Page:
Every built element of the space seems to function in multiple ways, offering the potential for this or the possibility for that. “The aim,” as Dillon tells me, “was to make lots of different places in which people could work in very different ways.” But when I looked around on an early afternoon one Tuesday in mid-September, the building was mostly empty, aside from a small handful buried in their laptops in the main first floor co-working space – though Roundhouse’s head of comms, Tor Evans, assures me that, after just three months open, they already have 50 or 60 members running a diverse range of cultural businesses there.

In order to get more of a sense of how the place actually is used, I sat down with one of those members, a freelance audio producer named Marnie. “I did a traineeship before Roundhouse Works in the young people’s studio,” she says, referring to the basement home of the Roundhouse Trust underneath the Roundhouse itself. The studios there are for 18 to 25 year-olds, while the new building extends that range up to 30, so when Marnie was “cruelly aged out” of the other place, she applied to join Roundhouse Works. For her, the main bonus of working here rather than in her own home comes down to “having a community around you,” whether that means joining workshops, finding new collaborators or simply “having a chat with someone while you get a cup of tea.”

Like the Massachusetts Institute of Technology, there’s a sense here that the building has been designed to facilitate people bumping into each other and sparking up spontaneous conversations. “The whole space is built on that ethos of not just being given a space but being given a network of people,” Marnie says. “I haven’t used the triple-height circus space yet,” she tells me, gesturing to the wood-lined big-top-sized room above us. “But it’s really nice to know it’s there.”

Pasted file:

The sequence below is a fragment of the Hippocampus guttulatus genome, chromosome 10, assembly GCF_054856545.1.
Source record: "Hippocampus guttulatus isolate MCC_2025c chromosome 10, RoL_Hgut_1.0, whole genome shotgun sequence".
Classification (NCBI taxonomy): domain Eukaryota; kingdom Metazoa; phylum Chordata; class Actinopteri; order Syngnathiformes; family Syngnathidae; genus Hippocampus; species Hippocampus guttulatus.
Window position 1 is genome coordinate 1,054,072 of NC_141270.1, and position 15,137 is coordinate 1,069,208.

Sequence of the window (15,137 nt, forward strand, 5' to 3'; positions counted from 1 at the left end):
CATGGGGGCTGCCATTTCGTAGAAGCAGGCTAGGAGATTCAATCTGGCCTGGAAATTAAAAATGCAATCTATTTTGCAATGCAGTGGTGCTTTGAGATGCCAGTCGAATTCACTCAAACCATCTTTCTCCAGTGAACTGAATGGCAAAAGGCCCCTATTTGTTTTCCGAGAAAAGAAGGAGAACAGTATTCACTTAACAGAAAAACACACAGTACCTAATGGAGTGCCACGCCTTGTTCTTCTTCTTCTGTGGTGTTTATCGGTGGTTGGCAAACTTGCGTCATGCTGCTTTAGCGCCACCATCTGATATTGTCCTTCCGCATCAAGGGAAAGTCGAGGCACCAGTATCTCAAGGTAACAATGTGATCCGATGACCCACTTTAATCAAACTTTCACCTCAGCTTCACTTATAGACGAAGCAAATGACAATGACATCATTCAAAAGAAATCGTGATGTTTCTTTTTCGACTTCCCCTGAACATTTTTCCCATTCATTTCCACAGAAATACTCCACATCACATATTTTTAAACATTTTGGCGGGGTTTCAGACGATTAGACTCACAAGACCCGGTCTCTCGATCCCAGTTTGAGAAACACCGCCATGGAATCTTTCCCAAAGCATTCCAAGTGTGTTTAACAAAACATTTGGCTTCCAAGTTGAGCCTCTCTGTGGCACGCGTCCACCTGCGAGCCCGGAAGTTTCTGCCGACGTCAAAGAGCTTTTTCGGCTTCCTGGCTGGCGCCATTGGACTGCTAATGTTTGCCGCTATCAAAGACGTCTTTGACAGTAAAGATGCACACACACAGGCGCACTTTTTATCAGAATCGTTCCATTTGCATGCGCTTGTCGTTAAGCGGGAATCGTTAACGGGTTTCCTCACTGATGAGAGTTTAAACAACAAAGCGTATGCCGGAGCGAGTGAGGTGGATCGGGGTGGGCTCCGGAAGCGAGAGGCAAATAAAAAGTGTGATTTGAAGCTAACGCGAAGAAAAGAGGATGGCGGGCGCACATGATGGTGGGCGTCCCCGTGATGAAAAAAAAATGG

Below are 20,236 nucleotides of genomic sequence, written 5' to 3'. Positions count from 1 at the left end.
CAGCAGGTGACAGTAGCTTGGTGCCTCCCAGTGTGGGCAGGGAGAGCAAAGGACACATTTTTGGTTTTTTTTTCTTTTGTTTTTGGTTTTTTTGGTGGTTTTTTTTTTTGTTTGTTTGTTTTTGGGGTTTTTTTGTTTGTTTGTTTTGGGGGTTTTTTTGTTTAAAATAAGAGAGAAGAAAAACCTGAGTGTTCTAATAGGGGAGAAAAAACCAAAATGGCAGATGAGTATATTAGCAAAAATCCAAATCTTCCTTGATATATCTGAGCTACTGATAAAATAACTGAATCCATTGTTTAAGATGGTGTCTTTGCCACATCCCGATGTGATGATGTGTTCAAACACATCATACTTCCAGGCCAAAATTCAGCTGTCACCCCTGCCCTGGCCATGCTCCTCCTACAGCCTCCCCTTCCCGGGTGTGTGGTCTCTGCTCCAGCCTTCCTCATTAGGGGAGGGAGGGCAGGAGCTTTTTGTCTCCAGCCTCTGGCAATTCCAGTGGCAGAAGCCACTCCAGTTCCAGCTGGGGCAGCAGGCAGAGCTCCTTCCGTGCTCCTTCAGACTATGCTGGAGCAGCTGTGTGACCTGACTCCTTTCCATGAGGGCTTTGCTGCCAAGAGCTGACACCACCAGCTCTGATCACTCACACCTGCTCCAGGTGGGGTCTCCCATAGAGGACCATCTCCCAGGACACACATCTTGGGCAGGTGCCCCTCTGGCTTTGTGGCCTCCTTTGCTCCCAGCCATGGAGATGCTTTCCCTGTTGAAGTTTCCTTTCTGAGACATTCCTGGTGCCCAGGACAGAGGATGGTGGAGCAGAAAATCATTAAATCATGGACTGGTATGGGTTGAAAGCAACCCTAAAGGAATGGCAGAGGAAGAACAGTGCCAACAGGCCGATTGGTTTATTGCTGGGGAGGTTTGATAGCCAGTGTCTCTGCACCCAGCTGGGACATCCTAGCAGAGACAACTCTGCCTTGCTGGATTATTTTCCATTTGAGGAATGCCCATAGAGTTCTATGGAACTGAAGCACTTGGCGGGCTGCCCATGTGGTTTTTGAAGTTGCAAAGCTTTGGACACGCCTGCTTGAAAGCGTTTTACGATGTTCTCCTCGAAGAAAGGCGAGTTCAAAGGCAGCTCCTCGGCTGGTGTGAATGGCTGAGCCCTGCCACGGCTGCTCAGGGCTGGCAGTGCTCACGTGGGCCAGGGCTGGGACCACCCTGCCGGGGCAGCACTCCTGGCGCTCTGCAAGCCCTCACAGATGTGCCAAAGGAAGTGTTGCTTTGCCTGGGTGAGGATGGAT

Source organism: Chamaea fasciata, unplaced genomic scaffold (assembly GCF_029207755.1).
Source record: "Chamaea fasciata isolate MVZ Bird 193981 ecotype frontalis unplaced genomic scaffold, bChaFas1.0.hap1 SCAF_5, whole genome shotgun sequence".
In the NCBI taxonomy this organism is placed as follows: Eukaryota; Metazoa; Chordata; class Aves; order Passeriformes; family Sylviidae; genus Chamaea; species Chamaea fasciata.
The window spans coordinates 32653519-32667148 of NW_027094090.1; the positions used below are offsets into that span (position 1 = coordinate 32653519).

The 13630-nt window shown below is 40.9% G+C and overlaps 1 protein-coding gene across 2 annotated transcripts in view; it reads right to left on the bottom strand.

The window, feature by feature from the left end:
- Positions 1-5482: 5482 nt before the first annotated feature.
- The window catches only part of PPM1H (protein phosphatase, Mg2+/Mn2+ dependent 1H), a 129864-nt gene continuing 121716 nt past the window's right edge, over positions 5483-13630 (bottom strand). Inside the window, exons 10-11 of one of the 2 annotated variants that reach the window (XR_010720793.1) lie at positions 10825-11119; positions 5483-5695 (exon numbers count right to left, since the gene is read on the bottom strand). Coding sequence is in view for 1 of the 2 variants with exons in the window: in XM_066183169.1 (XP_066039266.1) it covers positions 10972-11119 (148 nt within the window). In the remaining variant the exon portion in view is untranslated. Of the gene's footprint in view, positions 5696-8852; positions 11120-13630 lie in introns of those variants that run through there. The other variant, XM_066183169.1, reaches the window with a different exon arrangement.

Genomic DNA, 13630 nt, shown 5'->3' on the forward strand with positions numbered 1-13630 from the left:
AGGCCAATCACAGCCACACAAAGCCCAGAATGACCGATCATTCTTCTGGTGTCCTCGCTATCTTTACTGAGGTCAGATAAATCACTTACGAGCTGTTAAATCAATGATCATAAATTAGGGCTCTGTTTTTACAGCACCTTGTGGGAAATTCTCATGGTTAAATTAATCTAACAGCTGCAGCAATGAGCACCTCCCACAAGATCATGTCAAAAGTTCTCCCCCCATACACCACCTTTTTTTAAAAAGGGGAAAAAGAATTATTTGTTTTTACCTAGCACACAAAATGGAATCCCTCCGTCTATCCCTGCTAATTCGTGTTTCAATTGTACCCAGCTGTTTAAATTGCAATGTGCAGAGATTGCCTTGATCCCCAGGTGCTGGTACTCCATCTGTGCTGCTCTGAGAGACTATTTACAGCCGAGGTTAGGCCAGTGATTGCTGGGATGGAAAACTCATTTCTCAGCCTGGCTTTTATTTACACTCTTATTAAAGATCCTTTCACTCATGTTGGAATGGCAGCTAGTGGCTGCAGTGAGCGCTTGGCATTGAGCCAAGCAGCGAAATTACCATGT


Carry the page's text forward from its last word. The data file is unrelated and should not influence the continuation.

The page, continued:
Reed Watts are an architectural practice founded by Jim Reed and Matt Watts in 2016, formerly Associate Directors at Haworth Tompkins. Based in Clerkenwell, the practice has a diverse workload across culture and housing sectors. They have recently received a Civic Trust award for their new pavilion for Teddington Cricket Club in Bushy Park and have completed projects at the Open Air Theatre in Regent’s Park and at the V&A Museum. They are currently working on projects for the Roundhouse in Camden, a rough sleeper assessment centre for the City of London and a number of Community Land Trusts in South-West England. Future projects include a new community pavilion in Ashtead Park, a visitor centre for the National Trust and retro-fit projects in Kingston-upon-Thames, Tufnell Park and Tolworth.

Roundhouse is an iconic music and arts venue in Camden. Since the Roundhouse reopened in 2006, we’ve opened up space for creativity to empower people and communities – day in, night out. We’re on a mission to raise the creative potential of the UK so we give young people and artists the space to experiment, develop skills and be part of incredible moments that go down in history.
We host world-famous musicians, iconic events and we create and curate our own shows too, in a pioneering programme of live music, theatre, spoken word and circus. This includes our flagship arts festivals, Roundhouse Rising, The Last Word and In The Round.
Alongside live events, harnessing the creativity of young people and new artists is built into our DNA. Through our ambitious youth programme, 11-30 year-olds can take part in creative opportunities or use affordable studio space that can ignite a passion, develop skills or help them turn their creativity into a career. We also nurture freelancers and entrepreneurs that are changing the future of the creative industries.

Robert Barry is a freelance writer and musician based in London. His most recent book, Compact Disc, was published by Bloomsbury in 2020.

more information

More information on Roundhouse Young Creative Memberships for 13-25 year olds, and membership of Roundhouse Works for 18-30 year old, can be found on Roundhouse’s website alongside details of courses and events:


figs.i-iv,vi,vii Roundhouse Works Reed Watts. Photographs © Fred Howarth.
figs.v,viii Roundhouse Works Inflexion Workspace. Photographs © Patrick Dempsey.
fig.ix-xii Roundhouse Works floor plans & rendered sections. Drawings © Reed Watts.

publication date
25 September 2023

The Barfly, Robert Barry, Camden, Circus, Community, Cultural sector, Paddy Dillon, The Enterprise, Tor Evans, Freelancers, London, The Marathon Bar, Marnie, Materials, Network, Railway, Reed Watts, Roundhouse, Keir Starmer, Matt Watts, Roundhouse Works, Wood